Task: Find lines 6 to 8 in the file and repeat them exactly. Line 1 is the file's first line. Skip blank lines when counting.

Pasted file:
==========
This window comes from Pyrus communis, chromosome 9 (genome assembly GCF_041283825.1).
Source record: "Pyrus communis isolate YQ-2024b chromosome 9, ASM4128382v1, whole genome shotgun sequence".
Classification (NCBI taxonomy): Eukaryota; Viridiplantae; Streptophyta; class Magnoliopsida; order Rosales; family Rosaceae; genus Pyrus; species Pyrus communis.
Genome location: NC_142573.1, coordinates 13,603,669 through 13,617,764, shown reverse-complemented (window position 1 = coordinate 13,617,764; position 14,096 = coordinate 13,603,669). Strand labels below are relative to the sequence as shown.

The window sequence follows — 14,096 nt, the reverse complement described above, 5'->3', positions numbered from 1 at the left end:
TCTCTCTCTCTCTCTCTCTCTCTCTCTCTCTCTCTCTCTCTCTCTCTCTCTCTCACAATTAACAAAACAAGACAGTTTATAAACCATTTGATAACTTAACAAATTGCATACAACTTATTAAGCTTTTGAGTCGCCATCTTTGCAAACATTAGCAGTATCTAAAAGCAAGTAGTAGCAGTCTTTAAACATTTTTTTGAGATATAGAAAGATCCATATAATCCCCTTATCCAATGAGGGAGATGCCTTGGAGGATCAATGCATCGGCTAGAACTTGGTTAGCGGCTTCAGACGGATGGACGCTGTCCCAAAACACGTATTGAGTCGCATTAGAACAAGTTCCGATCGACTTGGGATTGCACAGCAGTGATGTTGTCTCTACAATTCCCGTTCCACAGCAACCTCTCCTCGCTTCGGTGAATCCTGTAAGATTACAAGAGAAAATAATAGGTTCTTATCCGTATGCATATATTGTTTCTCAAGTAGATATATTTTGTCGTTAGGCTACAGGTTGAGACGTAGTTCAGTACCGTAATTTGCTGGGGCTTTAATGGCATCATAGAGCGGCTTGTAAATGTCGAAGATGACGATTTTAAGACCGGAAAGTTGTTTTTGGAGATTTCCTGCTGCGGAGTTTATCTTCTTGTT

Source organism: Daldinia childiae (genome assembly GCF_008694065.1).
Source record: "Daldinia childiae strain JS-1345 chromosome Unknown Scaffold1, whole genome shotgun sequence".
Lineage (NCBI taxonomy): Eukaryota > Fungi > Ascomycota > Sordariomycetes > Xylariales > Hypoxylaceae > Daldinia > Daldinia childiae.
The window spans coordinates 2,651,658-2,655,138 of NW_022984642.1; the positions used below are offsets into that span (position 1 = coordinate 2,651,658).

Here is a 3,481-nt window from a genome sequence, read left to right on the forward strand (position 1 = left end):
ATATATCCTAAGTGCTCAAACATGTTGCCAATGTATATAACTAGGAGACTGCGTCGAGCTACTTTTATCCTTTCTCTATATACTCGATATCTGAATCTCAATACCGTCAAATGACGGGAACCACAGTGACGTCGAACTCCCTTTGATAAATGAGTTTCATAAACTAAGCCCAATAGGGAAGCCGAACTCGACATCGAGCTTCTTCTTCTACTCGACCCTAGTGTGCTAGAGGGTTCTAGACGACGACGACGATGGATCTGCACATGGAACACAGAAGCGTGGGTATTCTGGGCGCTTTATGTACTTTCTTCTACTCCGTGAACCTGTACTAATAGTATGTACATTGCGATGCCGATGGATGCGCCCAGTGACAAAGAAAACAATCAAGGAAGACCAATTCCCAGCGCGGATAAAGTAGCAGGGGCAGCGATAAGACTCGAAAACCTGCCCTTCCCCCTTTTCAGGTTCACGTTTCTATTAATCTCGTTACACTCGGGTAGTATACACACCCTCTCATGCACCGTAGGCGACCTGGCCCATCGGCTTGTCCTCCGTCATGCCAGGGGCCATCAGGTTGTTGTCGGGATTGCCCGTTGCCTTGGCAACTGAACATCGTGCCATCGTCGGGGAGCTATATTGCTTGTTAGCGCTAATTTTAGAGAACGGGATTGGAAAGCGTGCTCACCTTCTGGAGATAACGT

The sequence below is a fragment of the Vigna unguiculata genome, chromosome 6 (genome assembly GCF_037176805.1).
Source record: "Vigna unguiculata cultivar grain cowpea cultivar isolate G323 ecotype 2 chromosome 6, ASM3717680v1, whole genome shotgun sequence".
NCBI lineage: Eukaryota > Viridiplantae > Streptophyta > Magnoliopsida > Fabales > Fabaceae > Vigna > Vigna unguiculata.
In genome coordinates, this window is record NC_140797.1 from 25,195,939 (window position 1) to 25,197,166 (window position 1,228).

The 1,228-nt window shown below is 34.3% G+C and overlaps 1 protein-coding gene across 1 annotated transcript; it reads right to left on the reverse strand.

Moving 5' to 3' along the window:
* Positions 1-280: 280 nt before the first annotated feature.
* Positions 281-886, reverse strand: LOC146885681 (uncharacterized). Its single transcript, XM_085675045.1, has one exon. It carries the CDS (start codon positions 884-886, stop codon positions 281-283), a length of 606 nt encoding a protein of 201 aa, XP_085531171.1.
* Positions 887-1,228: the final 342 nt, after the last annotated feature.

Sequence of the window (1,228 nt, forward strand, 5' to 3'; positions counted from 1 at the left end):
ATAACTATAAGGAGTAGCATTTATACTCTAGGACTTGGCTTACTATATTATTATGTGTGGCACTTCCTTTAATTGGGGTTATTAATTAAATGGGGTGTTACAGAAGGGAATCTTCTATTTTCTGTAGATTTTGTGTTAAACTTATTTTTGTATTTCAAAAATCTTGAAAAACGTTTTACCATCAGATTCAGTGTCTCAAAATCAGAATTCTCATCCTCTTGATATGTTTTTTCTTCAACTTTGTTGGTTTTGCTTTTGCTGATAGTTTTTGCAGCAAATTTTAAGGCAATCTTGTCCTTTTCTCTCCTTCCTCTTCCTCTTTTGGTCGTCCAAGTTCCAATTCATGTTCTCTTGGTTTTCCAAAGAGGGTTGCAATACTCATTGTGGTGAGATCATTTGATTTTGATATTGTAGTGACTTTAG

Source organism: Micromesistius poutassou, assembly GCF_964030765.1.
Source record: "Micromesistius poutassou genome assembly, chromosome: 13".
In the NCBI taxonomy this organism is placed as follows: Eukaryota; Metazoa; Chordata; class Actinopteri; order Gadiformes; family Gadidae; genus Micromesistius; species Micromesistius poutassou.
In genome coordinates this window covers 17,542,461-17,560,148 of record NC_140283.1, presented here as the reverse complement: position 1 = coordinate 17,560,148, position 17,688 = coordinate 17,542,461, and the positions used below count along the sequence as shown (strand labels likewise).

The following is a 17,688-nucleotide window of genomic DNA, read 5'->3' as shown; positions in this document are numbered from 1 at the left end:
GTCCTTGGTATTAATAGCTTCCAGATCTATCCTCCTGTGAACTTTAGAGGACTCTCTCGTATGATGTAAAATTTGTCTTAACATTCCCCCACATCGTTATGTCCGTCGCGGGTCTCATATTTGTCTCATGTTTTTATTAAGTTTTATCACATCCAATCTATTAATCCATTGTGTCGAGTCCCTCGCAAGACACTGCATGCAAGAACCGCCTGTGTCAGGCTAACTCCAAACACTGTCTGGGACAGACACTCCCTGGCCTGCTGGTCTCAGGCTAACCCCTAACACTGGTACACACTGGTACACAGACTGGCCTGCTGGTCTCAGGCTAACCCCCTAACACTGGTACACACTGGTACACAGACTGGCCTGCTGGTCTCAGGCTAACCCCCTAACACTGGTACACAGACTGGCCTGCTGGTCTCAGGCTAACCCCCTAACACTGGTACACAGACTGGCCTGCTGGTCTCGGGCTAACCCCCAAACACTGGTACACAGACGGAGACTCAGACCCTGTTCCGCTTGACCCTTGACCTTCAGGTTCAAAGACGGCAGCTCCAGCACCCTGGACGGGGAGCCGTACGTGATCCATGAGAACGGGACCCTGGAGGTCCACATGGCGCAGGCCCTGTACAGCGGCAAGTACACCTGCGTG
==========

TCTCTCTCTCTCTCTCTCTCTCTCTCTCTCTCTCTCTCTCTCTCTCTCTCTCTCACAATTAACAAAACAAGACAGTTTATAAACCATTTGATAACTTAACAAATTGCATACAACTTATTAAGCTTTTGAGTCGCCATCTTTGCAAACATTAGCAGTATCTAAAAGCAAGTAGTAGCAGTCTTTAAACATTTTTTTGAGATATAGAAAGATCCATATAATCCCCTTATCCAATGAGGGAGATGCCTTGGAGGATCAATGCATCGGCTAGAACTTGGTTAGCGGCTTCAGACGGATGGACGCTGTCCCAAAACACGTATTGAGTCGCATTAGAACAAGTTCCGATCGACTTGGGATTGCACAGCAGTGATGTTGTCTCTACAATTCCCGTTCCACAGCAACCTCTCCTCGCTTCGGTGAATCCTGTAAGATTACAAGAGAAAATAATAGGTTCTTATCCGTATGCATATATTGTTTCTCAAGTAGATATATTTTGTCGTTAGGCTACAGGTTGAGACGTAGTTCAGTACCGTAATTTGCTGGGGCTTTAATGGCATCATAGAGCGGCTTGTAAATGTCGAAGATGACGATTTTAAGACCGGAAAGTTGTTTTTGGAGATTTCCTGCTGCGGAGTTTATCTTCTTGTT

Source organism: Daldinia childiae (genome assembly GCF_008694065.1).
Source record: "Daldinia childiae strain JS-1345 chromosome Unknown Scaffold1, whole genome shotgun sequence".